Readers may recall when we covered the first detection of gravitational waves from space, heralding a new era in astronomy. It was big news. Now, a second detection has been announced.
From NASA’s Astronomy Picture of the Day: (h/t to Dr. Leif Svalgaard)
A new sky is becoming visible. When you look up, you see the sky as it appears in light — electromagnetic radiation. But just over the past year, humanity has begun to see our once-familiar sky as it appears in a different type of radiation — gravitational radiation. Today, theLIGO collaboration is reporting the detection of GW151226, the second confirmed flash of gravitational radiation after GW150914, the historic first detection registered three months earlier.
As its name implies, GW151226 was recorded in late December of 2015. It was detected simultaneously by both LIGO facilities in Washington and Louisiana, USA. In the featured video, an animated plot demonstrates how the frequency of GW151226 changed with time during measurement by the Hanford, Washington detector. This GW-emitting system is best fit by two merging black holes with initial masses of about 14 and 8 solar masses at a redshift of roughly 0.09, meaning, if correct, that it took roughly 1.4 billion years for this radiation to reach us.
Note that the brightness and frequency — here mapped into sound — of the gravitational radiation peaks during the last second of the black hole merger. As LIGO continues to operate, as its sensitivity continues to increase, and as other gravitational radiation detectors come online in the next few years, humanity’s new view of the sky will surely change humanity’s understanding of the universe.
Added: I had an interesting discussion with Dr. Leif Svalgaard about gravity that I thought was worth sharing since I found the topic fascinating.
On Wed, Jun 15, 2016 at 10:52 AM, Anthony Watts wrote:
I wonder, what is the speed of Gravity waves?
From: Leif Svalgaard
Sent: Wednesday, June 15, 2016 12:04 PM
To: Anthony Watts
Subject: Re: GW151226: A Second Confirmed Source of Gravitational Radiation
The same theory that predicts them [GR] also predicts that they propagate with the speed of light.Gravitational waves are ‘ripples’ in the fabric of space-time caused by some of the most powerful processes in the universe – colliding black holes, exploding stars, and even the birth of the universe itself. Albert Einstein predicted the existence of gravitational waves in 1916, derived from his general theory of relativity. Einstein’s mathematics showed that massive accelerating objects (such as neutron stars or black holes orbiting each other) would disrupt space-time in such a way that waves of distorted space would radiate from the source. These ripples travel at the speed of light through the universe, carrying information about their origins, as well as clues to the nature of gravity itself.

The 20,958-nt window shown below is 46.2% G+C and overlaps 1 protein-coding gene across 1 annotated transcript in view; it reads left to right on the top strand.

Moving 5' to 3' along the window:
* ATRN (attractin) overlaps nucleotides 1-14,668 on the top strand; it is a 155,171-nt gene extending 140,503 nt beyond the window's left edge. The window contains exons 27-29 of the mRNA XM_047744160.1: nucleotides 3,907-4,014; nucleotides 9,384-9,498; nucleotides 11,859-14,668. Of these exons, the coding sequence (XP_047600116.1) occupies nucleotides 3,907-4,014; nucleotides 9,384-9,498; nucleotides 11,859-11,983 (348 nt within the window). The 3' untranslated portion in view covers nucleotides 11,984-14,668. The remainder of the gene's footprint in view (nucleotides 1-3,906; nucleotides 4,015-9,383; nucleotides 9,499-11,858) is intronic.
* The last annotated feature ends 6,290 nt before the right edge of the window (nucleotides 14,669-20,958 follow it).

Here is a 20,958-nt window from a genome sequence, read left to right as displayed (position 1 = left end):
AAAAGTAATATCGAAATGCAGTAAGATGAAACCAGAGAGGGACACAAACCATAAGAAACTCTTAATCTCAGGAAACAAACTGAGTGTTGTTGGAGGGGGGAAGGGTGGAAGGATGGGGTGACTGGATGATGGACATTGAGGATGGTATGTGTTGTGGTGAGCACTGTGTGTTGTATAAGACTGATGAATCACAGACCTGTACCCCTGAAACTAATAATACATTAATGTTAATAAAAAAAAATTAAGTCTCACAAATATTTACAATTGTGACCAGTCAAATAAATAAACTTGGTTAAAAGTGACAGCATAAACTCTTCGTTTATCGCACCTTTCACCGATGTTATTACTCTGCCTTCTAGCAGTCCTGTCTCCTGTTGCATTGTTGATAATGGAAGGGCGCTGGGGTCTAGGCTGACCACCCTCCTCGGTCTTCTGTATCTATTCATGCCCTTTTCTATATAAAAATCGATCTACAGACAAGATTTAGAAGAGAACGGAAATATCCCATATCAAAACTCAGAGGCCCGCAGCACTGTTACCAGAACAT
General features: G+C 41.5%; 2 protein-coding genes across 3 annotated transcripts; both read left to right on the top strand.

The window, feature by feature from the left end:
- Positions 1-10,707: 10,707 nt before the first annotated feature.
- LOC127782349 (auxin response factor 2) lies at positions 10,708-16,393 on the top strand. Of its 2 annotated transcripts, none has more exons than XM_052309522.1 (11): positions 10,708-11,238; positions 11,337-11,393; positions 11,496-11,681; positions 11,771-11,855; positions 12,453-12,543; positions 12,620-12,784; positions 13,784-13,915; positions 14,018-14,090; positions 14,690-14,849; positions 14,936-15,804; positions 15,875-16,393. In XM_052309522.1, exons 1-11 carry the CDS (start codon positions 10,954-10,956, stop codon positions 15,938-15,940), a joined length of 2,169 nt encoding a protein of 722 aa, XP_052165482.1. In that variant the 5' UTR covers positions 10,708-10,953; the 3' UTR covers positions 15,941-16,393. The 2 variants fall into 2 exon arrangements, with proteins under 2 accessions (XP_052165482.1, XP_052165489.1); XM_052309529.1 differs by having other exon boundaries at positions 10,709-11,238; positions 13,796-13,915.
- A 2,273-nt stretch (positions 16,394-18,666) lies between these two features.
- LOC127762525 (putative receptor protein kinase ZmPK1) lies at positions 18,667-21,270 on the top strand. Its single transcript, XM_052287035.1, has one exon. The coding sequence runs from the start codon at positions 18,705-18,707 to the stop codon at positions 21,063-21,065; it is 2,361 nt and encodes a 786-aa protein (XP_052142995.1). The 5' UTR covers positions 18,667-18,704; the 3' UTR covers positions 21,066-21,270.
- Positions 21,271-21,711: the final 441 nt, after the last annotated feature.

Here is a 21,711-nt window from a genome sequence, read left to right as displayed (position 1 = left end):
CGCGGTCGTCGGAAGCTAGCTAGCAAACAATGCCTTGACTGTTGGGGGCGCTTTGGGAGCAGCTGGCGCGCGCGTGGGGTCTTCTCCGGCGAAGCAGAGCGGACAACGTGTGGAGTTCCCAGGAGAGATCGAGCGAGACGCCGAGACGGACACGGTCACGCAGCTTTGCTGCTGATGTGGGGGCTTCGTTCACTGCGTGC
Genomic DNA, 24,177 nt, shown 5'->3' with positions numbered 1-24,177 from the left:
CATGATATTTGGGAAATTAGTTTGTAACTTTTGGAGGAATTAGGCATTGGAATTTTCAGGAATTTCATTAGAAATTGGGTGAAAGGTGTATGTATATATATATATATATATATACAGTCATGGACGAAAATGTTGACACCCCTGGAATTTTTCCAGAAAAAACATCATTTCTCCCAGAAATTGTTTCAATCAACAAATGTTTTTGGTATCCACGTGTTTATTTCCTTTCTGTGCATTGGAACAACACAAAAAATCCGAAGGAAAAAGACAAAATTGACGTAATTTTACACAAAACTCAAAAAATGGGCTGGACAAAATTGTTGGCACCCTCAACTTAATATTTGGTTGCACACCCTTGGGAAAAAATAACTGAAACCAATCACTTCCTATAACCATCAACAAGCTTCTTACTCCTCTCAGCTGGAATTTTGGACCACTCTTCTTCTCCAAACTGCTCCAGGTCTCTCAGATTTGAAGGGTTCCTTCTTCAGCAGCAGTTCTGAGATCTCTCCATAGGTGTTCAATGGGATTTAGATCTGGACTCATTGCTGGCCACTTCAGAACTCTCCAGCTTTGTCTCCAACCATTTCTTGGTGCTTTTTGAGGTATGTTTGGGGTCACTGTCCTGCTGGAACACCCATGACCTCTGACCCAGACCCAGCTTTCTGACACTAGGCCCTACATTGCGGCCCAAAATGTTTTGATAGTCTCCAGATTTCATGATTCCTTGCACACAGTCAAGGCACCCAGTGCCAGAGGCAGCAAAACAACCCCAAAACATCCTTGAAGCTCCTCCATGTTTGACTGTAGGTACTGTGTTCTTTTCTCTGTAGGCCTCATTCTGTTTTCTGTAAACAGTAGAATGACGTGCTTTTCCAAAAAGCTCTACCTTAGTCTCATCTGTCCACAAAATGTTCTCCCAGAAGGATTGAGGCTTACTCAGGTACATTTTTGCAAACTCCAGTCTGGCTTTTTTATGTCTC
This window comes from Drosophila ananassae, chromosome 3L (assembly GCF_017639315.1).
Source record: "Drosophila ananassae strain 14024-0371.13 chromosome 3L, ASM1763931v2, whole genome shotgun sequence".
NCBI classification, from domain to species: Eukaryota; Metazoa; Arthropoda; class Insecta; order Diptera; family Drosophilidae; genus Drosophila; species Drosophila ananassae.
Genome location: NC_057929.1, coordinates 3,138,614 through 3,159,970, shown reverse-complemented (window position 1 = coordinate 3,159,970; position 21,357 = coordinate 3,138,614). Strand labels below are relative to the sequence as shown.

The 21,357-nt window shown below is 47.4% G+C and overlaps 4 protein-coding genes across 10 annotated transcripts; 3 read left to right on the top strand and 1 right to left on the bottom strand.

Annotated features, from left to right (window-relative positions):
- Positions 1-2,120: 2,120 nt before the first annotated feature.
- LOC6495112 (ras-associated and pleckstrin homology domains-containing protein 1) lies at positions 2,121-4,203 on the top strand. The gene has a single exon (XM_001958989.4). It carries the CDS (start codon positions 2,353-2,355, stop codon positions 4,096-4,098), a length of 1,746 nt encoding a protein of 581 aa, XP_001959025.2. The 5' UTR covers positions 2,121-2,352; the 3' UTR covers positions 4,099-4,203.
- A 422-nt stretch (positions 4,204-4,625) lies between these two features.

On Wed, Jun 15, 2016 at 12:08 PM, Anthony Watts wrote:
Yes, but how does the universe have gravitational cohesion at that speed? Maybe the waves are speed of light, but the effect of gravity across distance must be instantaneous, otherwise how would galaxies manage to form or stay together?
On Wed, Jun 15, 2016 at 12:24 PM, Leif Svalgaard wrote:
The effect of gravity is not instantaneous. We know this because the finite speed is needed be make the predicted positions of planets [and spacecraft] come out right.
Galaxies form because the gravity of Dark Matter helps to draw the intergalactic matter together.
Note: several updates were made to this story about an hour after publication, to correct the title, to replace “gravity waves” with “gravitational waves” so that they weren’t confused with the meteorological term “gravity waves” which I’ve always thought was wrongly named, and to add some new discussion I had with Dr. Svalgaard about the speed of gravity. Also added was an illustration. I’m sorry for the issues, I had partially written the story and set it to auto-publish hours ahead, and then I got distracted by a phone call and didn’t complete the story before it published.